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I was on the bus on the way to uni this morning and it was raining quite heavily. I was sitting right up near the front where I could see the window wipers doing their thing. It made me think "what is the best configuration of window wipers for cleaning the maximum area of window?"

Rather than dealing with rectangles of arbitrary size, it is good to start by looking at the specific case of a square.

To abstract the problem into a mathematical format, I'll restructure it like so:

What is the maximum proportion of a square that can be packed with non-overlapping circle-sectors with origins on the edge of a square?

However, $($while still sitting on the bus$)$ I realised that the answer is always "the whole square". This is because you can recursively define configurations of sectors that get closer to each other with a smaller angle, as shown below:

The way to get around this "solution" is by adding another restriction: The sectors should be uniquely defined by their origin and radius. This is possible if "every sector must have the maximum angle possible where the radius doesn't leave the square". For example, even the first case for the sequence I gave is no longer allowed. The two sectors have angles of $\frac{\pi}{4}$, but with the new rule the arcs must both have angles of $\frac{\pi}{2}$ as their radii stay in the square for this angle. However, in this case the two sectors overlap, showing that it is an illegal configuration. Here are some examples of allowed configurations:

Clearly various "infinite" things happen, as these all resemble apollonian gaskets. It seems like a calculus problem but I've spent too much time dealing with topology that I'm not really sure where to start!

Once the square case is covered, it's natural to generalise to rectangles and parallelograms, and eventually to any polygon. Once all polygons are "solved", any two dimensional shape bounded by a closed curve may be solvable as well! Any thoughts and discussion will be appreciated.

EDIT A number of people (mainly friends making fun of me at uni) have pointed out that real windshield wipers do overlap, and that's fundamental to their effectiveness. I realise this, but for the purpose of mathematical abstraction I felt that "supposing there is no overlap" creates an ideal level of complexity.

Some more precision Let $P$ be a polygon with boundary $\partial P$. (First suppose $P$ is a square, but it will definitely be interesting to generalise.) Let $o_i$ be points in $\partial P$, and $r_i \in \mathbb{R}$. Then each pair $o_i, r_i$ uniquely determines a circle $C_i$ centred at $o_i$. Label each of the points where $C_i$ intersects $\partial P$, and draw straight lines from these points to $o_i$. This splits the circle into sectors. Now remove every sector that encloses a point outside of $P$. The sector(s) you are left with depend only on the starting point, radius, and polygon. Given that you can have as many starting points as needed, what is the greatest proportion of the polygon (in terms of area) that can be packed by these sectors which do not overlap?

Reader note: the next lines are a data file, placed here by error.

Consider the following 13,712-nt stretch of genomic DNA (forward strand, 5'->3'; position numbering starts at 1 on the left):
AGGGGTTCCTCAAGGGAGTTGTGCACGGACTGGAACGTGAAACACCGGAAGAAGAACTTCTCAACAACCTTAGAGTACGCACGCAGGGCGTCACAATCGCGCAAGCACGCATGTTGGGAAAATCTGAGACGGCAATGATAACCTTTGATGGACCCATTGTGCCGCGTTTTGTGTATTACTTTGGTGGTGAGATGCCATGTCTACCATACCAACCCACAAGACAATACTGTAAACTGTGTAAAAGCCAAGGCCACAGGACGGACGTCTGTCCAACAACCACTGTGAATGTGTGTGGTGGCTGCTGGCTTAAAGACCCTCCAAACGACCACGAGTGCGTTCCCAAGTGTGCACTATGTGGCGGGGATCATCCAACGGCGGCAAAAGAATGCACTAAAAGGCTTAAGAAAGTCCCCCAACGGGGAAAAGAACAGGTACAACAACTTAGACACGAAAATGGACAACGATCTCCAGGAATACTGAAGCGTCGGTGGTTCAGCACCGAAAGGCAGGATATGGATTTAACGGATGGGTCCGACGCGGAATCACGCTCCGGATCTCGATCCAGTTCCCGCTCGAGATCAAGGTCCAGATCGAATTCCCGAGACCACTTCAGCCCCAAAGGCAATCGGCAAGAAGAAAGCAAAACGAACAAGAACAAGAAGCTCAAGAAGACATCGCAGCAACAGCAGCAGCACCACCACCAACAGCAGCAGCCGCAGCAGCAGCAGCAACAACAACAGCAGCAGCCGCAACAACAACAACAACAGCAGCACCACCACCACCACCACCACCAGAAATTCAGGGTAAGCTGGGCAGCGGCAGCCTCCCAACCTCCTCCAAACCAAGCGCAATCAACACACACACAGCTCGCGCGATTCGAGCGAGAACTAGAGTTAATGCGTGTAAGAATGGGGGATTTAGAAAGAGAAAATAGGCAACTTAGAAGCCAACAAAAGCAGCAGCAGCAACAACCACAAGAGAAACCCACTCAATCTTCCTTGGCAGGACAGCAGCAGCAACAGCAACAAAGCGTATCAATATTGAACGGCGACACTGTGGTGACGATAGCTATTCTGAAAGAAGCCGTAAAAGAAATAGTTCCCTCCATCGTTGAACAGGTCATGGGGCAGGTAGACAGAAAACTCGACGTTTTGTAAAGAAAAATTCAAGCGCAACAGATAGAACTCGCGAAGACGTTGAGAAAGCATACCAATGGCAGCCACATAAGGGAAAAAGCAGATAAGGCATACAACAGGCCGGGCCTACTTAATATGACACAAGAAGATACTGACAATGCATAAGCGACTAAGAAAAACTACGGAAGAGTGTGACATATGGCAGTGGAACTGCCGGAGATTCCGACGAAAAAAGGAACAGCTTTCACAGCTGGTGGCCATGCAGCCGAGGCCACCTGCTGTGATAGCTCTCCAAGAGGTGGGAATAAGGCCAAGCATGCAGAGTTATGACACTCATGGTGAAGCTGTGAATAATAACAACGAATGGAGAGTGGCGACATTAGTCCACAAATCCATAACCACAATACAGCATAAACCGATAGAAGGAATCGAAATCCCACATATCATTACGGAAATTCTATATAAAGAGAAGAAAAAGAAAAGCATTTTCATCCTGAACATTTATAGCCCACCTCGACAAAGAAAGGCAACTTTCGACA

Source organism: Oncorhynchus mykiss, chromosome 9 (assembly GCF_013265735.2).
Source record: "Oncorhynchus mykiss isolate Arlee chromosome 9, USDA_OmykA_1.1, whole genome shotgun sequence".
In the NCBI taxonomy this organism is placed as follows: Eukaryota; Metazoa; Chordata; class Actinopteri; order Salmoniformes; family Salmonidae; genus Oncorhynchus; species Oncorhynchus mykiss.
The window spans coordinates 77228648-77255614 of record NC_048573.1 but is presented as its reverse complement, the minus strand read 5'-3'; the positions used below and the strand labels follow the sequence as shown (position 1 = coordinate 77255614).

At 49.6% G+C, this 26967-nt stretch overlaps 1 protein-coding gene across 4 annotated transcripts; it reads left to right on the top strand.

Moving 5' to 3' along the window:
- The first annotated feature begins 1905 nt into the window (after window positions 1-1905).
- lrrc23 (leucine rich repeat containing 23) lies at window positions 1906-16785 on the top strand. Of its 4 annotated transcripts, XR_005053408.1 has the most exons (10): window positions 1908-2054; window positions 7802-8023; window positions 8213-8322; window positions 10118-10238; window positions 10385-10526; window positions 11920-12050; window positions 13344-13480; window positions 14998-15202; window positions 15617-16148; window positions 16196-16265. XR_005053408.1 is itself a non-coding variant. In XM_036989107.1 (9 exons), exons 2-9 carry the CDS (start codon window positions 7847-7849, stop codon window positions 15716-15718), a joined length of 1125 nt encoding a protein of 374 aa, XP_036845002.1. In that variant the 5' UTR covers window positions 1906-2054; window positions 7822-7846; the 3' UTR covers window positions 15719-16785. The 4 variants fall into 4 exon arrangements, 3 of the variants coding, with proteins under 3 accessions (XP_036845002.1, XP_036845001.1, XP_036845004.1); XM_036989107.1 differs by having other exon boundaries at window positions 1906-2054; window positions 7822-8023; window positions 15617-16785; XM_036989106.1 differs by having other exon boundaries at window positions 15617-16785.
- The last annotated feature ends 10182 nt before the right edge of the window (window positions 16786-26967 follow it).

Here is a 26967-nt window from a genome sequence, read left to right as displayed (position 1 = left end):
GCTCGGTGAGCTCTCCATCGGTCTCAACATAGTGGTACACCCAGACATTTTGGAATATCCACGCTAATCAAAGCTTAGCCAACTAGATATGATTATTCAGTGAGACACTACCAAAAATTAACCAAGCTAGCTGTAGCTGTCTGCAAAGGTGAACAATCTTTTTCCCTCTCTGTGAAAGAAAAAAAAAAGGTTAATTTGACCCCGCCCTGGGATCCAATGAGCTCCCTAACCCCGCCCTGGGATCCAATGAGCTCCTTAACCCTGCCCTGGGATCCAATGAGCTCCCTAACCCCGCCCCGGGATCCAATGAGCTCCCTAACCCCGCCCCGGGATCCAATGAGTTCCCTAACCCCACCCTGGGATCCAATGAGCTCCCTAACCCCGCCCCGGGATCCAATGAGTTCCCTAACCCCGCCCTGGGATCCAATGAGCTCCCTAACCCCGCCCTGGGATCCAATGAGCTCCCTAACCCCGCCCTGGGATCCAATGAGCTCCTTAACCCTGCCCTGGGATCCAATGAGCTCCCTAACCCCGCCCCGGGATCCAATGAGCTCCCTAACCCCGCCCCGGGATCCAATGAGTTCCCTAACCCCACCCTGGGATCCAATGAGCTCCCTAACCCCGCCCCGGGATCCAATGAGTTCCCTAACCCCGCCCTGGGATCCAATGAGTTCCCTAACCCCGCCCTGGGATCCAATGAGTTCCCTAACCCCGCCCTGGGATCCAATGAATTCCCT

Suggested variations

  1. What is the optimal solution where you try to maximise the area which is cleaned but minimise the number of wipers?
  2. It seems like the 4th diagram is probably the solution to the square. But what if only finitely many wipers can be used? What is the solution for each $n$?
  3. What if you do in fact let the sectors overlap? (This will completely change the nature of the problem as it isn't meaningful unless the dynamics of the wipers is considered.)
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    $\begingroup$ Windshield wipers allow overlap. Do you allow overlap you in your problem? $\endgroup$ – ja72 Apr 13 '17 at 15:02
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    $\begingroup$ This could be somehow related... $\endgroup$ – Watson Apr 13 '17 at 17:59
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    $\begingroup$ @ja72 Although real windshield wipers allow for overlaps, for simplification my problem has no overlaps. $\endgroup$ – Harambe Apr 13 '17 at 22:03
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    $\begingroup$ Your first example of a legal configuration is the the greedy algorithm. Conjecture: it's the best you can do in the limit; the proportion should be computable. Is it the best you can do with a fixed number of wipers? $\endgroup$ – Ethan Bolker Apr 15 '17 at 23:52
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    $\begingroup$ It could also be good if wipers didn't cloud your vision completely. How about a min-max or bilevel problem where you seek to minimize the number of wipers and at the same time maximize the area covered? $\endgroup$ – Dominique Apr 24 '17 at 14:37
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You have made the assumption that all windscreen wipers require a pivot therefore over complicating things. An optimal solution would be that of two windscreen wipers with the height of the window translating instead of rotating from the middle to the two sides. But say you still want there to be pivots. A smart idea could be three wind screen wipers like below (you must have alternating wiping for overlaps). Blue for circumference covered and red for the wipers. enter image description here

Your 4th diagram does seem optimal but How would the driver see?

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    $\begingroup$ The original poster (OP) specifically wanted no overlaps, so I don't think this qualifies. $\endgroup$ – Joonas Ilmavirta Feb 25 '18 at 13:45
  • $\begingroup$ variation 2 is this answer $\endgroup$ – yolo Feb 25 '18 at 13:54
  • $\begingroup$ SORRY, I MEAN VARIATION 3 $\endgroup$ – yolo Feb 25 '18 at 14:30

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